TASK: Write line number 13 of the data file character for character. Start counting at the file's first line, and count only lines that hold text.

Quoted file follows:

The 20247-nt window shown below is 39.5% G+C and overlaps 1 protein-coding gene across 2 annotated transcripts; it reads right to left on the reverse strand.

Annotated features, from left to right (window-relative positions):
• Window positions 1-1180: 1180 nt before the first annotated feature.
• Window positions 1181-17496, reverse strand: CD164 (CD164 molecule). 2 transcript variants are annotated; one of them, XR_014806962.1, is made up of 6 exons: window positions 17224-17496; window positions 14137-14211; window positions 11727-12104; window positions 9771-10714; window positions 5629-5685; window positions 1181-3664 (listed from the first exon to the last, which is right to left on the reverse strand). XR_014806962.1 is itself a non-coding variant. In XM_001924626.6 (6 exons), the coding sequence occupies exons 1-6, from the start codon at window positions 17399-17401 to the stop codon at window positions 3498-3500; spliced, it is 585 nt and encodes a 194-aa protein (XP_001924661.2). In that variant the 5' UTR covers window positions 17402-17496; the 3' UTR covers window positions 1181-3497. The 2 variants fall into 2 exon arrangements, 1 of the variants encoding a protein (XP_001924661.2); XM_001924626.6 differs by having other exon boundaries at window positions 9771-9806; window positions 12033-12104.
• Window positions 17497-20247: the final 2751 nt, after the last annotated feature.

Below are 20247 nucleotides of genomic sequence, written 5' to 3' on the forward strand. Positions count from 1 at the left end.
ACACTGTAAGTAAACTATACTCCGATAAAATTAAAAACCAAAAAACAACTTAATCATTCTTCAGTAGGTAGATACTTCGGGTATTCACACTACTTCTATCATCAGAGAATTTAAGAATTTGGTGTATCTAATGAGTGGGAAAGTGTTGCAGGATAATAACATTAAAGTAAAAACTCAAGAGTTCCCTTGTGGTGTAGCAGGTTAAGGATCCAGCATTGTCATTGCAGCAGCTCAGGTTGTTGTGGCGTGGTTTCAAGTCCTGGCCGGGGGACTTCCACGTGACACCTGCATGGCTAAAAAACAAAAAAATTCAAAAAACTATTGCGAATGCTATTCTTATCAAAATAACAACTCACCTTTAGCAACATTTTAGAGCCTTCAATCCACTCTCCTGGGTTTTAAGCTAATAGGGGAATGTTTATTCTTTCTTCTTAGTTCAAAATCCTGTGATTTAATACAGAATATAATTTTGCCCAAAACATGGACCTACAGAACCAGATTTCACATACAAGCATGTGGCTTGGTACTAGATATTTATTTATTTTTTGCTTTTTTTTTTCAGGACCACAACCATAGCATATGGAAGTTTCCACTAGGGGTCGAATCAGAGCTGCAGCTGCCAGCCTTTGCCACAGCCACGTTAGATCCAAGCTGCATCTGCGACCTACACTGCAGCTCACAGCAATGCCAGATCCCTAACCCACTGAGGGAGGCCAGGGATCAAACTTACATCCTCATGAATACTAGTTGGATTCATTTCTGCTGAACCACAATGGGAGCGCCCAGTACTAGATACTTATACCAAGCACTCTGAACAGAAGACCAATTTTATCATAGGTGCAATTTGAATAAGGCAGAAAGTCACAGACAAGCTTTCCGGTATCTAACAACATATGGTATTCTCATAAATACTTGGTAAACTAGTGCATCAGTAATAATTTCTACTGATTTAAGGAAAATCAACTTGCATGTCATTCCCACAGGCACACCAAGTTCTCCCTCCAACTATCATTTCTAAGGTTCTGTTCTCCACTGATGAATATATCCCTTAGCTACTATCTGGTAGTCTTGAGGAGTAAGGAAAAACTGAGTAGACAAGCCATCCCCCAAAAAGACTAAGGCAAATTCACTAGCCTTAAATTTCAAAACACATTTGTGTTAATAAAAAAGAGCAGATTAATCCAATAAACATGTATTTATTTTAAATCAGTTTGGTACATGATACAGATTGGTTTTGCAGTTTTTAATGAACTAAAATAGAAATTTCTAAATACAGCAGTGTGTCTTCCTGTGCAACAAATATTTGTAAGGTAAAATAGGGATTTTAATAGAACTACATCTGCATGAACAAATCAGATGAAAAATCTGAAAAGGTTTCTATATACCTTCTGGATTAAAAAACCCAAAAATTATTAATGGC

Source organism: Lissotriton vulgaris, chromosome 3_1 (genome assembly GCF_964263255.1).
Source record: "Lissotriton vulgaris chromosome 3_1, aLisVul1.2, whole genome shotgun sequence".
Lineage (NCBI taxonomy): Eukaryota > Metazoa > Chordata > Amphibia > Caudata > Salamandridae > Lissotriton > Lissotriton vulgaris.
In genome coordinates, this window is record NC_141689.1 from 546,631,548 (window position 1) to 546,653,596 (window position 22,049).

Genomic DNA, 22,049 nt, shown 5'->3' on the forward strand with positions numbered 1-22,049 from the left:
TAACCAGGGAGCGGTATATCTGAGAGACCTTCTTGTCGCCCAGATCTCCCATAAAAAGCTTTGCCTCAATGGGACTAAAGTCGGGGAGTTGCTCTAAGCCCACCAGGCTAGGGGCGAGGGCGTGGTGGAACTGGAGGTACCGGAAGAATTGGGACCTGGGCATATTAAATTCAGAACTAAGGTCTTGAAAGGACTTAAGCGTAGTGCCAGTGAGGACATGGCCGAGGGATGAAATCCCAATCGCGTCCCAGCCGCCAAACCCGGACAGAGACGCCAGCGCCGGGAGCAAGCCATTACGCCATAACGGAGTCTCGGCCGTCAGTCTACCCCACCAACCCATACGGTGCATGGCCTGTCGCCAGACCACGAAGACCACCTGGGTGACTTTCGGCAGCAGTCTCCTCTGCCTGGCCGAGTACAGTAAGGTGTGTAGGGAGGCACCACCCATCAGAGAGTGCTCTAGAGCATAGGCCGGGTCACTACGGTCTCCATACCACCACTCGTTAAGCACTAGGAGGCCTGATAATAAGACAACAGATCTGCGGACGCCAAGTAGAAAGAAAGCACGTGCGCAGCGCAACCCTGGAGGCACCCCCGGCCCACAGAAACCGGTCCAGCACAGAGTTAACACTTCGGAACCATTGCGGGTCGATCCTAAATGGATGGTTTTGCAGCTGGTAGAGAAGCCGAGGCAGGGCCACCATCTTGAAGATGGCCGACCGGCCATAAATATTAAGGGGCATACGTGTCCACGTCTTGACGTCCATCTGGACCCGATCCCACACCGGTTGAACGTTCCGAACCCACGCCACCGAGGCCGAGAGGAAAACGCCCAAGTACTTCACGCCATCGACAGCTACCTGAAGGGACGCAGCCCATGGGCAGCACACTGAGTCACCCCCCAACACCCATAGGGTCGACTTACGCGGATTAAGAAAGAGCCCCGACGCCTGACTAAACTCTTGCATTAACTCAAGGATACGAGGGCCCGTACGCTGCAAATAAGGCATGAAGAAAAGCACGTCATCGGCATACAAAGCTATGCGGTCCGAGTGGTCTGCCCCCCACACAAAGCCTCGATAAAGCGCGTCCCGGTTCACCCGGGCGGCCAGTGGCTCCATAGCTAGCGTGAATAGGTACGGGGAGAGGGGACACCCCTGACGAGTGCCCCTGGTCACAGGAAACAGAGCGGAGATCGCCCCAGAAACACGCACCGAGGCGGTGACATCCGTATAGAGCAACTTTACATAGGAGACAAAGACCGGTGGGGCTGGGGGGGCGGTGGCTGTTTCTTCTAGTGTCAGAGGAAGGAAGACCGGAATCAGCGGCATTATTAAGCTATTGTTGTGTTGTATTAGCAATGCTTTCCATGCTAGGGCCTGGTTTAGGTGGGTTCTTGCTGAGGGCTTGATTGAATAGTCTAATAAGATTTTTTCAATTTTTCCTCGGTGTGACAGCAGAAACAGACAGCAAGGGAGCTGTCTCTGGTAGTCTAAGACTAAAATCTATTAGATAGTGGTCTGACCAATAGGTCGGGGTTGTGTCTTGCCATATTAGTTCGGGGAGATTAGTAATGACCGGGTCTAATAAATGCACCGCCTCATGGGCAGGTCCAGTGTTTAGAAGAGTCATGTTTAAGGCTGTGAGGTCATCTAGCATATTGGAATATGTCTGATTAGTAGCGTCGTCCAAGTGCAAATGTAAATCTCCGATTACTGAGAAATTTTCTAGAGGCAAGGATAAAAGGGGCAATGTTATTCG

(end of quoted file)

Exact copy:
TAACCAGGGAGCGGTATATCTGAGAGACCTTCTTGTCGCCCAGATCTCCCATAAAAAGCTTTGCCTCAATGGGACTAAAGTCGGGGAGTTGCTCTAAGCCCACCAGGCTAGGGGCGAGGGCGTGGTGGAACTGGAGGTACCGGAAGAATTGGGACCTGGGCATATTAAATTCAGAACTAAGGTCTTGAAAGGACTTAAGCGTAGTGCCAGTGAGGACATGGCCGAGGGATGAAATCCCAATCGCGTCCCAGCCGCCAAACCCGGACAGAGACGCCAGCGCCGGGAGCAAGCCATTACGCCATAACGGAGTCTCGGCCGTCAGTCTACCCCACCAACCCATACGGTGCATGGCCTGTCGCCAGACCACGAAGACCACCTGGGTGACTTTCGGCAGCAGTCTCCTCTGCCTGGCCGAGTACAGTAAGGTGTGTAGGGAGGCACCACCCATCAGAGAGTGCTCTAGAGCATAGGCCGGGTCACTACGGTCTCCATACCACCACTCGTTAAGCACTAGGAGGCCTGATAATAAGACAACAGATCTGCGGACGCCAAGTAGAAAGAAAGCACGTGCGCAGCGCAACCCTGGAGGCACCCCCGGCCCACAGAAACCGGTCCAGCACAGAGTTAACACTTCGGAACCATTGCGGGTCGATCCTAAATGGATGGTTTTGCAGCTGGTAGAGAAGCCGAGGCAGGGCCACCATCTTGAAGATGGCCGACCGGCCATAAATATTAAGGGGCATACGTGTCCACGTCTTGACGTCCATCTGGACCCGATCCCACACCGGTTGAACGTTCCGAACCCACGCCACCGAGGCCGAGAGGAAAACGCCCAAGTACTTCACGCCATCGACAGCTACCTGAAGGGACGCAGCCCATGGGCAGCACACTGAGTCACCCCCCAACACCCATAGGGTCGACTTACGCGGATTAAGAAAGAGCCCCGACGCCTGACTAAACTCTTGCATTAACTCAAGGATACGAGGGCCCGTACGCTGCAAATAAGGCATGAAGAAAAGCACGTCATCGGCATACAAAGCTATGCGGTCCGAGTGGTCTGCCCCCCACACAAAGCCTCGATAAAGCGCGTCCCGGTTCACCCGGGCGGCCAGTGGCTCCATAGCTAGCGTGAATAGGTACGGGGAGAGGGGACACCCCTGACGAGTGCCCCTGGTCACAGGAAACAGAGCGGAGATCGCCCCAGAAACACGCACCGAGGCGGTGACATCCGTATAGAGCAACTTTACATAGGAGACAAAGACCGGTGGGGCTGGGGGGGCGGTGGCTGTTTCTTCTAGTGTCAGAGGAAGGAAGACCGGAATCAGCGGCATTATTAAGCTATTGTTGTGTTGTATTAGCAATGCTTTCCATGCTAGGGCCTGGTTTAGGTGGGTTCTTGCTGAGGGCTTGATTGAATAGTCTAATAAGATTTTTTCAATTTTTCCTCGGTGTGACAGCAGAAACAGACAGCAAGGGAGCTGTCTCTGGTAGTCTAAGACTAAAATCTATTAGATAGTGGTCTGACCAATAGGTCGGGGTTGTGTCTTGCCATATTAGTTCGGGGAGATTAGTAATGACCGGGTCTAATAAATGCACCGCCTCATGGGCAGGTCCAGTGTTTAGAAGAGTCATGTTTAAGGCTGTGAGGTCATCTAGCATATTGGAATATGTCTGATTAGTAGCGTCGTCCAAGTGCAAATGTAAATCTCCGATTACTGAGAAATTTTCTAGAGGCAAGGATAAAAGGGGCAATGTTATTCG